“We’re like, totally about to get arrested,” Audrey says.
“Darn it. Then I’m finishing my beer,” Julia says then picks it up from the ground and chugs it.
The police officer sends Chris over to the group of unhappy looking kids. His shoulders slump as he waddles over to line up. He almost glances over at me.
“He like, wasn’t twenty-one after all,” Audrey says.
“Am I going to get in trouble?” I ask.
“Maybe. Don’t tell them you’re a high school student, or they’ll definitely like, take you into custody. Tell them you like, you totally go here. You’re not twenty-one but you don’t drink. Maybe they’ll let you go. I don’t know. It depends,” Julia says.
Awhile later, a police officer frowns down at me, with powdered sugar sprinkled around his stubble of dark whiskers. His stern glare has nothing on my mom’s judgmental scowl, a scowl I expect to see again very soon.
“Let me see some ID.”
“Left it in my dorm,” I say.
“Go over with them,” he says.
“But I haven’t had any alcohol. Not one drop,” I say.
“How can you arrest me for drinking if I haven’t?”
He scratches his chin, moving some of the powdered sugar around. “You better be telling the truth, because if I go through all the trouble of giving you a breathalyzer and it comes up positive, you’re gonna be in a world of hurt,” he says.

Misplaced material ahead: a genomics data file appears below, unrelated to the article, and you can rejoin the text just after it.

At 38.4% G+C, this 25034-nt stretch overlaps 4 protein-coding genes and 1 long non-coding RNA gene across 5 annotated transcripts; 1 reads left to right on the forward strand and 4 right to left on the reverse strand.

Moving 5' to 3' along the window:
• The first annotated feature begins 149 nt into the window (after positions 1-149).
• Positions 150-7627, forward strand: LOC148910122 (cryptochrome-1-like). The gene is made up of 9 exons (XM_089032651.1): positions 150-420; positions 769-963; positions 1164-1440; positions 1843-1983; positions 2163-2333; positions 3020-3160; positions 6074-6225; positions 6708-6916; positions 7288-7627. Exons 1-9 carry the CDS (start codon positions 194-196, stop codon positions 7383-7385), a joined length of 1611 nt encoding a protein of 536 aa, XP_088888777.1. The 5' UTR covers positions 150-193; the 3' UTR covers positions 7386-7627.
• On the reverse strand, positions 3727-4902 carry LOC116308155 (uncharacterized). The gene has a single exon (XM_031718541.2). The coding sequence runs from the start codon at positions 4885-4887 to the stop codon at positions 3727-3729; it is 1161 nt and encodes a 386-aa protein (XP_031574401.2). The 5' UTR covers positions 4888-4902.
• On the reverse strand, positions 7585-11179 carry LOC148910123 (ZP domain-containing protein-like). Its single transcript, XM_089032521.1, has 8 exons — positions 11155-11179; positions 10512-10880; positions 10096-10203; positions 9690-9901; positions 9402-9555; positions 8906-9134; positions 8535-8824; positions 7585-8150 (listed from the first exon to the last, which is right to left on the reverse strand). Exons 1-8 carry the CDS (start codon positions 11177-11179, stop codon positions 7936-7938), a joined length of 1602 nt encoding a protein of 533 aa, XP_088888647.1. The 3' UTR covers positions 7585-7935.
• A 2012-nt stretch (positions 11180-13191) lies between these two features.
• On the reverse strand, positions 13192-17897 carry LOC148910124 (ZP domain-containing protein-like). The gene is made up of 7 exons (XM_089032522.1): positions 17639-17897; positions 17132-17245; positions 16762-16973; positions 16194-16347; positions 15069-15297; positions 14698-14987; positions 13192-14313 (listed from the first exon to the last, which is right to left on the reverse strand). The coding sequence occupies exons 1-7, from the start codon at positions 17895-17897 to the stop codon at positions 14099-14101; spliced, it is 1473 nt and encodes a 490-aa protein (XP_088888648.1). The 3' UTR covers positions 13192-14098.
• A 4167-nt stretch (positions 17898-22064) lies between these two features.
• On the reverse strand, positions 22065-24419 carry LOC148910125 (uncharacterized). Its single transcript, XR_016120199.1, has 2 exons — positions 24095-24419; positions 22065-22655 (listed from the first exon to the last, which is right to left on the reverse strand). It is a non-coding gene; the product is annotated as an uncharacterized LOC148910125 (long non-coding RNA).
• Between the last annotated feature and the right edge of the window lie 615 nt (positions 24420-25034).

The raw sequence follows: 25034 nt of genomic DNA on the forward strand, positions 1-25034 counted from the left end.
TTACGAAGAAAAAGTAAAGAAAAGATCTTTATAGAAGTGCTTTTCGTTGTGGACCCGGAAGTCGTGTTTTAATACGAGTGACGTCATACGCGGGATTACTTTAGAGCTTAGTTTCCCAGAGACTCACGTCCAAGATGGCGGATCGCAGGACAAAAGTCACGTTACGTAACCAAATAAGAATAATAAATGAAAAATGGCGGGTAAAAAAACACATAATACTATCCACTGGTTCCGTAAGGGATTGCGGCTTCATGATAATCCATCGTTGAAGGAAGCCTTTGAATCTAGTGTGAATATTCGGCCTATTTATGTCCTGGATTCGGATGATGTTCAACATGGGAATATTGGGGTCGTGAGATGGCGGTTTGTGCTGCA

“I truly haven’t had anything,” I say.
“Let me smell your breath, kid,” he says.
I breath heavily into his face.
“Get outta here before I change my mind,” he says.
“Thank you so much!” I say and leave immediately.
Standing on the porch and shivering in the cold, I scroll over to my Uber app.
“Hey girl? Can I walk with you?”
The guy speaking isn’t big or small, not old not young, not familiar but not a stranger. His face is as pale as curdled milk.
“Do I know you?” I ask.
“Nope, but I saw you upstairs. I was there, hanging out with my friends, but they all just got arrested, so I’m like, okay, what the heck do I do now?”
“I see. Me too,” I say.
“Well hey, look, I don’t drink alcohol, but I love coffee. What do you say I buy you a cup?” he asks.
“I’d love to, but I don’t know you so sorry,” I say.
“Momma told you not to talk to strangers. I get it. I’m Bill. Nice to meet you,” he says, holding out his hand.
“Nice to meet you too,” I say and I shake his hand.
“There’s a coffee shop two blocks that way. It’s a public place. Best coffee in the city,” he says.
“I really shouldn’t.”
“Alright. I completely understand,” he says, the energy drains from his eyes like a lost puppy’s melancholy gaze, when it realizes it’s not getting adopted. He stumbles down the stairs, poking out his bottom lip, which is unusually red. If he becomes a she, she will never have to spend a dime on lipstick. A gust of wind threatens to turn my bone marrow to ice.
“Wait. A warm coffee shop is probably a better place to wait for an Uber,” I say.
His face lightens with a smile.
“Thought I was getting rejected again,” he says.
“You get rejected a lot?” I ask.
“My last girlfriend cheated on me with my best friend,” he says.
“You’re kidding me,” I say.
He shakes his head then stares at the ground, clenching his fists.
“I just broke up with my boyfriend for the same reason.”
“Wow. What a coincidence,” he says.